Museum of Memories - Untold Stories of Partition

The partition of India was one the most defining events in our nation's history. It was also perhaps the largest migration of history with some 18 million affected. The worst affected from partition was Punjab. When I was exploring Amritsar, I stumbled upon very unique and one of its kind museum, to remember and commemorate all those who lost their lives or had to leave their home behind.

The Partition Museum

Museum is housed in a heritage building in the town hall, walk able distance from Golden temple. The historic decision to create the partition museum at town hall was taken by the Punjab govt in May 2016. Town hall is 100 years old building and has many doors with Venetian glass, beautifully arched verandahs.
Lets peep in to history
On June 3 1947, Mountbatten proposed a plan known as Mountbatten plan which accepted the division of India.Partition was based on the principle of Muslim majority provinces going to Pakistan and the rest to India. But Bengal & Punjab had a narrow majority of Muslims over the rest. These two Provinces had to be divided along religious lines. In order the determined exactly which territories to assign to each country, in June 1947, Mountbatten asked Sir Cyril Radcliffe to chair two Boundary commission one for Bengal, one for Punjab. Each commission was to have two members nominated by India national congress and two by Muslim League. 
Radcliffe arrived on July 8 and he was given just 5 weeks to mark a border line, a line that would split one nation to two independent nations. 
Radcliffe was talented but had no knowledge of India and had never been to India before. Mountbatten chose him precisely for that reason so no one would accuse him of a bias one way or another. The members of Boundary commission were eventually divided and could not agree on the division. The decision was this left to Radcliffe. He had to act fast in a very hot summer. He needed more time but it was not available. He completed his report on 12 August 1947.
India and Pakistan attained independence at the midnight of 14-15 Aug 1947. Mountbatten didn't want the boundary decision to be announced before 14/15 August.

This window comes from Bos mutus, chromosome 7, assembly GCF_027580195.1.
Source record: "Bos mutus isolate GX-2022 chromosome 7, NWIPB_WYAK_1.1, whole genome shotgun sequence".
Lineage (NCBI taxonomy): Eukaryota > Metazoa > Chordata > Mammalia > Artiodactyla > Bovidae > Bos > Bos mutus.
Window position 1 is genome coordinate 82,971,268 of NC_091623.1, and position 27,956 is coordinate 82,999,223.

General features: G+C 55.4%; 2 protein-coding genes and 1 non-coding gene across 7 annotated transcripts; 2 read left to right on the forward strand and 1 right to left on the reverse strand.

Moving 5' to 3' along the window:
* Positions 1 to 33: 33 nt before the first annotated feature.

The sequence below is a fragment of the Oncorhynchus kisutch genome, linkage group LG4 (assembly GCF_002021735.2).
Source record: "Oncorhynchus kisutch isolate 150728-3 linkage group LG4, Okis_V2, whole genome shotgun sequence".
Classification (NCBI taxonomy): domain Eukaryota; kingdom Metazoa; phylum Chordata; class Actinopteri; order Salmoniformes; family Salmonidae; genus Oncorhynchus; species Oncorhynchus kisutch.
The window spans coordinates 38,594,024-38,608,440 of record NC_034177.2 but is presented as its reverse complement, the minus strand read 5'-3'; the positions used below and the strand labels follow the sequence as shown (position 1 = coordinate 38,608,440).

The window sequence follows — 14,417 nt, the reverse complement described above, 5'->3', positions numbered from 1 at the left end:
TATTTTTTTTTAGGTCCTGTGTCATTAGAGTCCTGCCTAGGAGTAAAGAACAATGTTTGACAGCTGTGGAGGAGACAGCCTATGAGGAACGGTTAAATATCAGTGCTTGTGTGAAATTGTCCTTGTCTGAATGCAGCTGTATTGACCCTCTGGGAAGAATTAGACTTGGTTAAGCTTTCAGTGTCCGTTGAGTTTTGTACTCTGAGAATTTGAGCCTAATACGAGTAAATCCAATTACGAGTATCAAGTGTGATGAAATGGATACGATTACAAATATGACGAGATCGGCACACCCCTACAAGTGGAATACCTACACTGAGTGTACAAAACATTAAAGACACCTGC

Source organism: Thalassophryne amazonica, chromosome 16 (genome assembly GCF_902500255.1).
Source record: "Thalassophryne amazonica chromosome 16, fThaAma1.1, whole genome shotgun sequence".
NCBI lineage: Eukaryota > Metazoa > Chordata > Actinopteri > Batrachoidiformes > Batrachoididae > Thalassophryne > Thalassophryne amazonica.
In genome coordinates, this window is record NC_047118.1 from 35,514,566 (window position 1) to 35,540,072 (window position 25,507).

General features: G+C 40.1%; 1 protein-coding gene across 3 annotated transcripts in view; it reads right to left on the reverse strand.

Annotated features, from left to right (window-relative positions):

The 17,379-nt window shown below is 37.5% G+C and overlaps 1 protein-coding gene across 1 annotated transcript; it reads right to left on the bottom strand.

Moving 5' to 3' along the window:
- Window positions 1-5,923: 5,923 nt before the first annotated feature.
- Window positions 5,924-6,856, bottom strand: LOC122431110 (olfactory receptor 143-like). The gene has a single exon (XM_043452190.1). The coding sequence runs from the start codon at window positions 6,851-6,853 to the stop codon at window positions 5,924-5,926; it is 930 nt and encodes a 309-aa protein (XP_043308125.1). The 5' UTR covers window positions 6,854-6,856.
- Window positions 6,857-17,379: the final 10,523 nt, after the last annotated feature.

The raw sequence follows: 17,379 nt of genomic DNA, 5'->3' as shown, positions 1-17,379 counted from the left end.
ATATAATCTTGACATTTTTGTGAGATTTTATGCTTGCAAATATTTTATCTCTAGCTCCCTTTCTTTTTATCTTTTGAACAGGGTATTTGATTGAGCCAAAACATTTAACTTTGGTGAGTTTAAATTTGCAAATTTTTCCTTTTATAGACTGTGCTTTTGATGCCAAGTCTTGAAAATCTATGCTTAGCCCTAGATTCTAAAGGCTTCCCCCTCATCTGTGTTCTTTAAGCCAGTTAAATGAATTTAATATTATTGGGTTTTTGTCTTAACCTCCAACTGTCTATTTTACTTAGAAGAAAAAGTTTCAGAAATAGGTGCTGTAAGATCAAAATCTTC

Source - Google/TOI

Even with the uncertainty of the border announcement, people had begun to move already before August. There were were even more massive movements of people between mid-Aug and November 1947, the largest migration perhaps the all time. Estimates suggest as many as eighteen millions people might have moved eastwards or westwards.
Violence escalated, Women suffered more as they were victims of rape by the other community or killed by their own to save family honor. Many families walked across while rains obstructed them, Trains crowded with anxious passengers and plying the very short distance between Lahore and Amritsar arrived packed with no one alive. There is no accurate count of how many died, perhaps half a million on the Punjab border a lone.
The most tragic aspect of the mass displacement was that those who left their homes and had to make news ones went on thinking of themselves as displaced or as as refugees. 

The Partition Museum has comprehensive archive for official documents and photos, aim primarily to be a people's Museum gathering the stories, photographs, letters and other personal artifacts of those millions who experienced partition.


Its very difficult for us to understand the pain and how much people suffered from partition but we can certainly be sensitive. While exploring the museum and reading through various newspaper articles, personal letter I could imagine the horror of Partition. Painful memories, yes but I think its good idea to preserve these memories and pass it to generation next.

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